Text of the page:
Looking back, buying our first home for our family was a fast-paced, time-pressured matter of weeks as we moved back from an out-of-state year of working. We ultimately were very lucky to find our home and buy it. At that time, I was pregnant with our oldest child and working full-time as an attorney. I basically helped settle us in to our space and then directed my entire focus to building a safe haven for our baby to be. I spent a significant amount of time preparing the nursery and not enough time organizing and unpacking the rest of our home. Distracted by caring for a newborn and continuing to practice law after my maternity leave, I left boxes in our crawlspace for a long time. Sporadically, my husband and I did small projects on the house, but mainly during those first years we were addressing the collection of baby stuff that we had accumulated. We tried to find places for everything, but mostly failed to keep any strict form of organization. At that point, we had only lived in our house about three years so the thought of moving hadn’t even occurred to us and really wouldn’t have made sense for our small family. Meanwhile, our second baby, our daughter, was born and with my continuing to work full-time as well as my husband’s intense work schedule, we were surviving as young parents and managing the home as best we could. We had done small makeover projects here and there – changing the gold fixtures and door handles and having some wooden trim painted white.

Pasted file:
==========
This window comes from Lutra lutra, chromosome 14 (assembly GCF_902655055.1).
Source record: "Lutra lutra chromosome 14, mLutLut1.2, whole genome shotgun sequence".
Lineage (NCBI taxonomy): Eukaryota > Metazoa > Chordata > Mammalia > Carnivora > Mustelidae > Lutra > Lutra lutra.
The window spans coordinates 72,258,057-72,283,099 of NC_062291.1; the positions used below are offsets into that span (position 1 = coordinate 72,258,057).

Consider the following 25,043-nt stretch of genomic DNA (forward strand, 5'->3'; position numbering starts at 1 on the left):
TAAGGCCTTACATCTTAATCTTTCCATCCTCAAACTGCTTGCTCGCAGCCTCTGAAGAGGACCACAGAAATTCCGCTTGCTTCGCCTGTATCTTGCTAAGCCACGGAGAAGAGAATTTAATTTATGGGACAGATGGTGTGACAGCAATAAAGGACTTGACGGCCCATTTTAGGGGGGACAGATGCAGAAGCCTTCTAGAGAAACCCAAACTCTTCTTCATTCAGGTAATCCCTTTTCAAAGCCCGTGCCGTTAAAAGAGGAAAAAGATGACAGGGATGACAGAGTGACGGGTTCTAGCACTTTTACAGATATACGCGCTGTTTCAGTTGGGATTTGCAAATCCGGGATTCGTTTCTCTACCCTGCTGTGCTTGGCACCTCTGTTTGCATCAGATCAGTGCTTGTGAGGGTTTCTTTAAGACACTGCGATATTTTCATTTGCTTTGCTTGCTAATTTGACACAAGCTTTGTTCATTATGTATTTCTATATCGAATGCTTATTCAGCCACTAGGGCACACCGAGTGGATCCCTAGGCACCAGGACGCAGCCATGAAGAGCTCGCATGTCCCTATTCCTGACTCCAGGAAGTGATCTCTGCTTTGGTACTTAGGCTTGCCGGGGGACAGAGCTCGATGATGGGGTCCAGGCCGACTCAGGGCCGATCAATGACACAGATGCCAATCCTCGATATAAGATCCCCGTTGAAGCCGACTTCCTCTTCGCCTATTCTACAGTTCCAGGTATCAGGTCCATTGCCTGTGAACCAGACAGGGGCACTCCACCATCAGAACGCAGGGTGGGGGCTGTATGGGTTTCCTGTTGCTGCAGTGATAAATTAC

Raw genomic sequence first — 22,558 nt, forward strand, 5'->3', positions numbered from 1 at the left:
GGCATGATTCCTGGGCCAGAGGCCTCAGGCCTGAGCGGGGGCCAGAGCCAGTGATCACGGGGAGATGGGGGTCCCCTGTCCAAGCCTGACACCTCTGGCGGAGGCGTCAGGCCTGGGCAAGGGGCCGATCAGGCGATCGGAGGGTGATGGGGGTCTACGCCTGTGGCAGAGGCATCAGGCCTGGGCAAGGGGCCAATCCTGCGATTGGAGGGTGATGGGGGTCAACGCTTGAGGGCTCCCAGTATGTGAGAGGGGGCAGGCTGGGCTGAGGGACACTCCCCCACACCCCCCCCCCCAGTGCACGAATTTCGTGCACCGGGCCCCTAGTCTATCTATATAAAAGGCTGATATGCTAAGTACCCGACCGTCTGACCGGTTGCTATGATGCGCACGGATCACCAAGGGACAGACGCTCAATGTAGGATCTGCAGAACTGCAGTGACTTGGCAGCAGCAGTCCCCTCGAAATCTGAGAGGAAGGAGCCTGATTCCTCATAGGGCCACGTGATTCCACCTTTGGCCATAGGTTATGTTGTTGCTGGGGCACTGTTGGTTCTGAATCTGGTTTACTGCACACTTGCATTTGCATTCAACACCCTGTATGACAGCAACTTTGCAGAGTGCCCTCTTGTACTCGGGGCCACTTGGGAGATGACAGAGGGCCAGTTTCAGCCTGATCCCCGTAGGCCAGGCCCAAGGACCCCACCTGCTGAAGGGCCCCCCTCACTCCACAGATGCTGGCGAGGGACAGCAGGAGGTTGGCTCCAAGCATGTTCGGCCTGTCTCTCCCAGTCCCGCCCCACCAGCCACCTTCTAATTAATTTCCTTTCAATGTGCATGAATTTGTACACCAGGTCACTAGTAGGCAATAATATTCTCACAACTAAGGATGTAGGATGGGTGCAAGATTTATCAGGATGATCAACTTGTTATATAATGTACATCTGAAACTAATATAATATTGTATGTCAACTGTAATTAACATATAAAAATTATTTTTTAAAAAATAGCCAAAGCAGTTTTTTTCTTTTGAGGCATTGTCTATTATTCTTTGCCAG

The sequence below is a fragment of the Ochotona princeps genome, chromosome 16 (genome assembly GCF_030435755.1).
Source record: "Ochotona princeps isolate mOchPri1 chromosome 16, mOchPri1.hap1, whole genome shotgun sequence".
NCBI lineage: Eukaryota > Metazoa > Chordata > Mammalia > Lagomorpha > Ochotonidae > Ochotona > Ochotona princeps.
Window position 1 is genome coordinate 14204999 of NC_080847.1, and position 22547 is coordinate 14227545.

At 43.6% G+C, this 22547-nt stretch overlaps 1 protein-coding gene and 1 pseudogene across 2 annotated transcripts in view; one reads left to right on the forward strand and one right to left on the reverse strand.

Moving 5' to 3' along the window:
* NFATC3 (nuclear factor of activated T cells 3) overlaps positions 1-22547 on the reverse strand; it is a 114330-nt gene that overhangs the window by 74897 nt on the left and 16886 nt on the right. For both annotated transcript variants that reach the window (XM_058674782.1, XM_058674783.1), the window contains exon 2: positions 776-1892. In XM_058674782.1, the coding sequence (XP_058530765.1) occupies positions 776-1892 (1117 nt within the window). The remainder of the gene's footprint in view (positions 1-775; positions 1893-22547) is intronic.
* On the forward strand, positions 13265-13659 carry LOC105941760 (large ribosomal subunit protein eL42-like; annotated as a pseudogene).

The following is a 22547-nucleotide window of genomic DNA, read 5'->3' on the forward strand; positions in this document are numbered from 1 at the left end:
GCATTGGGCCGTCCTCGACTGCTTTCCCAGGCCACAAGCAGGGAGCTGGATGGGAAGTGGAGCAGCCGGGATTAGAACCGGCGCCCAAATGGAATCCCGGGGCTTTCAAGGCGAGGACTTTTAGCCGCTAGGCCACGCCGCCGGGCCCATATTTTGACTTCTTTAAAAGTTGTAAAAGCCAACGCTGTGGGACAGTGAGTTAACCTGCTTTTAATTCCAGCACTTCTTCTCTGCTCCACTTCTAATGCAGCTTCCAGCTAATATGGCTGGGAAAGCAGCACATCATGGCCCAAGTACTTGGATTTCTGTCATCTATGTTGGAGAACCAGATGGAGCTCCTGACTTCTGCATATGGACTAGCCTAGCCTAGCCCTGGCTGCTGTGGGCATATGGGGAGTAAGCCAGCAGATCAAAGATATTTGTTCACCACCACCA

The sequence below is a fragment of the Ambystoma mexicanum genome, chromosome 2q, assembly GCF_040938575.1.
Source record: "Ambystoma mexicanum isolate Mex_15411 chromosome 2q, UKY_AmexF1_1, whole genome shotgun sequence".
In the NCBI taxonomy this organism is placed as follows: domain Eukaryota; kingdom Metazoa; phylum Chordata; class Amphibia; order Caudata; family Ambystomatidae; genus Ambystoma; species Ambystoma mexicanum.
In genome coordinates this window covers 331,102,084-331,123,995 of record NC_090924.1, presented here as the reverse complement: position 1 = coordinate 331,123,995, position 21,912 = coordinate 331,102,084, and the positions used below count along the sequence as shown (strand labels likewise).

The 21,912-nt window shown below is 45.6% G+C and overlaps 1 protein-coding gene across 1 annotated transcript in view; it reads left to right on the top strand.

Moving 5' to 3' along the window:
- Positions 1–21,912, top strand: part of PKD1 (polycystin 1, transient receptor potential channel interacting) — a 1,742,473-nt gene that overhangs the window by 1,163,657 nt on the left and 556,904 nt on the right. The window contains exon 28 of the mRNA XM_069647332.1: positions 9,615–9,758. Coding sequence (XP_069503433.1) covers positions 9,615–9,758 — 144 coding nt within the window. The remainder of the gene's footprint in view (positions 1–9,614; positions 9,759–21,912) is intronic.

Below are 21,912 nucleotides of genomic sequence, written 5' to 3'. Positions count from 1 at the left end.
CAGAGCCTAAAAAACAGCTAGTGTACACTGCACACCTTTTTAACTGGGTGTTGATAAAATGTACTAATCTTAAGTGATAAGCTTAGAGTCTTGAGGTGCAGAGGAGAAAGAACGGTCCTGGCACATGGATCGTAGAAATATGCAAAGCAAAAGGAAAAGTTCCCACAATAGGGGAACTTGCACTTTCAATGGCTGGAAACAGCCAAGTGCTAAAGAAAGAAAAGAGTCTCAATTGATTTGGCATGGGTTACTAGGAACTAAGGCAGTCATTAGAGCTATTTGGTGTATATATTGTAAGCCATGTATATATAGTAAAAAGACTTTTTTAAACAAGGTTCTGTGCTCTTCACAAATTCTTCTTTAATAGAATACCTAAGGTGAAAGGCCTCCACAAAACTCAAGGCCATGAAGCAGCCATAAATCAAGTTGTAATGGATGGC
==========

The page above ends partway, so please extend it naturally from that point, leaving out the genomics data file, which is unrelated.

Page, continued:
Over the course of the next four years, we definitely didn’t even think of taking a moment to check and reflect about our space and whether we should move. But we were starting to think about it. We even found a home for sale in our neighborhood that prompted us to consider moving in 2016. The sale didn’t work out, but it did prompt us to do more makeovers in the house including painting the kitchen.